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The Listening Guide

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Annie Straka

on 26 March 2015

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Transcript of The Listening Guide

The Listening Guide
What is feminist methodology?
Not one method or approach but a set of methodological features
Central focus on voice
Research is relational - social phenomena get defined as problems because of the people who are affected (Harding, 1987)
Inquirer is placed in the same "critical frame" as the subject matter (Harding, 1987)
The Listening Guide
A relational, feminist, qualitative method (Brown and Gilligan, 1992; Gilligan et al, 2003)
Attends to the polyphonic, nonlinear voices that exist within an individual narrative
Method is creative and flexible, and allows for the complexity of human experience
Implicitly acknowledges that the interviewee’s story is co-constructed with the interviewer
First Listening: Listening for Plot
Listen openly for concepts and themes
Sketch the overall plot
Listen for the stories that are told, including the characters, context, and landmarks (significant events) of the interview
Respond to the narrative, acknowledging your relation to the narrative and the interviewee
Second Listening: Listening for Voice
Illuminates the voice of the “I” – the person who is telling the story
Requires the listener to attend to the use of first person (the voice of the “I”) throughout the interview
Includes listening for second (the voice of the “you”) and third person voices (the voice of “he,” “she,” or “they”) as well
Results in formation of I-poems, which visually isolate the voice of the "I"
Third & Fourth Listenings: Listening for Contrapuntal Voices
A voice-centered, relational method of analysis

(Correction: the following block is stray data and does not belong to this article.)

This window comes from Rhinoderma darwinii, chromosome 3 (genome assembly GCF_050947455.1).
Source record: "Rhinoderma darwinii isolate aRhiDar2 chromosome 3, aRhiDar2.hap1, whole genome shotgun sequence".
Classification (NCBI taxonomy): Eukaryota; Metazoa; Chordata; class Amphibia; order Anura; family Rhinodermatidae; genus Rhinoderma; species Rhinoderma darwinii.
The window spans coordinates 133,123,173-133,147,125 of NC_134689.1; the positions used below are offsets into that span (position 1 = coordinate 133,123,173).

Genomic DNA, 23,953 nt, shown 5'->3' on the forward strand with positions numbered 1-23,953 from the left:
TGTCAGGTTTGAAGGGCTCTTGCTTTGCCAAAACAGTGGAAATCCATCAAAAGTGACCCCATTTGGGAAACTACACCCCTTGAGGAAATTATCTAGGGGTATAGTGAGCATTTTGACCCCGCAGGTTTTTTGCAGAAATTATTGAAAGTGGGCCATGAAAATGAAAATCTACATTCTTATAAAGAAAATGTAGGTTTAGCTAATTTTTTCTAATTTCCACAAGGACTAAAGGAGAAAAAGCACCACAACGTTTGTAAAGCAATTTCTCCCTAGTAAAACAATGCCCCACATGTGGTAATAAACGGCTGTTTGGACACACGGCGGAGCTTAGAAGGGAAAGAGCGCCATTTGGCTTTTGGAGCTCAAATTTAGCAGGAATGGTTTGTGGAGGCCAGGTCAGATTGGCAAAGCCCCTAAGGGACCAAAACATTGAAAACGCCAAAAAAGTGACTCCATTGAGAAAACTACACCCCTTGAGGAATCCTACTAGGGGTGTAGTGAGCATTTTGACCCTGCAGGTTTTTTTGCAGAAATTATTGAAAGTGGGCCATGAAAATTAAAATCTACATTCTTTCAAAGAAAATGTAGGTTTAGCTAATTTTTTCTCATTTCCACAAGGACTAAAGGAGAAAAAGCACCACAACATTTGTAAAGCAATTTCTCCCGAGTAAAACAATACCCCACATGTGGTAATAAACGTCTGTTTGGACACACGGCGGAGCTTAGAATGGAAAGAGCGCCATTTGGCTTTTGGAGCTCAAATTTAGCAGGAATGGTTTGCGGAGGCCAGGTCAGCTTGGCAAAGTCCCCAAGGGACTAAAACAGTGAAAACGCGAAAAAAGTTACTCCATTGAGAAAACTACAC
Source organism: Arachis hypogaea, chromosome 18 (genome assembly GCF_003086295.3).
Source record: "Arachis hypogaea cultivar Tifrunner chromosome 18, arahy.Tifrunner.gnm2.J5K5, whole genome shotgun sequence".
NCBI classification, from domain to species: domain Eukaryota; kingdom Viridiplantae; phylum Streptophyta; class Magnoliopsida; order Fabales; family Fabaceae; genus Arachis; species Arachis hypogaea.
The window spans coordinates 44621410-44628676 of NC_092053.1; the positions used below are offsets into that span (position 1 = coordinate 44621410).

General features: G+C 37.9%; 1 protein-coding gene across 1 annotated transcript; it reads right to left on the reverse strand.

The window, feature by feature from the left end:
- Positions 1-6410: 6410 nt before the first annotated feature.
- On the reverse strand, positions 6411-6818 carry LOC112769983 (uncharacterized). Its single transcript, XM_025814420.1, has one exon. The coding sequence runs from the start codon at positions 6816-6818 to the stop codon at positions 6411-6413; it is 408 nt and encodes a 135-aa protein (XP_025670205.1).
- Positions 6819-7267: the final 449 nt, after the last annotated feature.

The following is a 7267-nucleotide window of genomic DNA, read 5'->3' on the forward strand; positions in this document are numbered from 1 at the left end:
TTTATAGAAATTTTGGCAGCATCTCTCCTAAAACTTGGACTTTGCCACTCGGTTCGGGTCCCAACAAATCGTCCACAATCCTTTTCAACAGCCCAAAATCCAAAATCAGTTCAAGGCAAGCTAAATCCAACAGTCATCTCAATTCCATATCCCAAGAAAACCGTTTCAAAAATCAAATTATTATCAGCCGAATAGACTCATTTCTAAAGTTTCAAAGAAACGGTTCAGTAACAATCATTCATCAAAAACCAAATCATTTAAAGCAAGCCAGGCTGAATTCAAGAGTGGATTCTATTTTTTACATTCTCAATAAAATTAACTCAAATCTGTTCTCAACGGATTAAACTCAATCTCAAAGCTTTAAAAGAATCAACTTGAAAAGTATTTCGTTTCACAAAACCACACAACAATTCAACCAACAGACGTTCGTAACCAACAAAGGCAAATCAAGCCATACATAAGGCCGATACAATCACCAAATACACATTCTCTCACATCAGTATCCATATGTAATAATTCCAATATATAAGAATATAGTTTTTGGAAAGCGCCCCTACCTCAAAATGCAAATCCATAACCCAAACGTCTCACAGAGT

How does it work?
Researcher "listens" to the transcribed interview text at least four times
Each listening has a unique focus but no listening is meant to stand alone
Researcher uses different colored pencils to underline text during each listening
Researcher writes interpretive summaries after each listening to create a "trail of evidence" (Gilligan et al., 2003)
Example of Transcript Using LG Analysis
I-Poem Example
Excerpt from interview with Sister Louise Akers, a Catholic nun who was fired from teaching in the Archdiocese for her belief in women's ordination
And he said, “You must make a public statement that you have changed your mind and you now agree with the teaching of the Church against women’s ordination.” I said, “What?” I mean, I was floored. And he said, he repeated it, and I said, “Well, I can’t do that.” I said “First of all, that’s brutally a lie, and secondly it’s against my conscience, I can’t do that.” And he said, “Well then you accept the consequences.” And I said, “Well, what are the consequences?” And he said, um, “You can no longer teach in parishes or any structure related to the diocese.” And I thought, I gotta get out of here.
Excerpt as an I-Poem
Meant to identify different layers or tensions present in the person’s narrative
In musical terms, “contrapuntal” refers to the sound of two or more independent but harmonically related parts sounding together
These listenings allow for creativity and flexibility to combine levels of analyses (Raider-Roth, 2003)
Composing the Analysis
An interpretation that synthesizes what was learned throughout the entire process
Returning to the research question
LG can stand alone or be used with other qualitative methods
Annie Straka - EDST 8051
Full transcript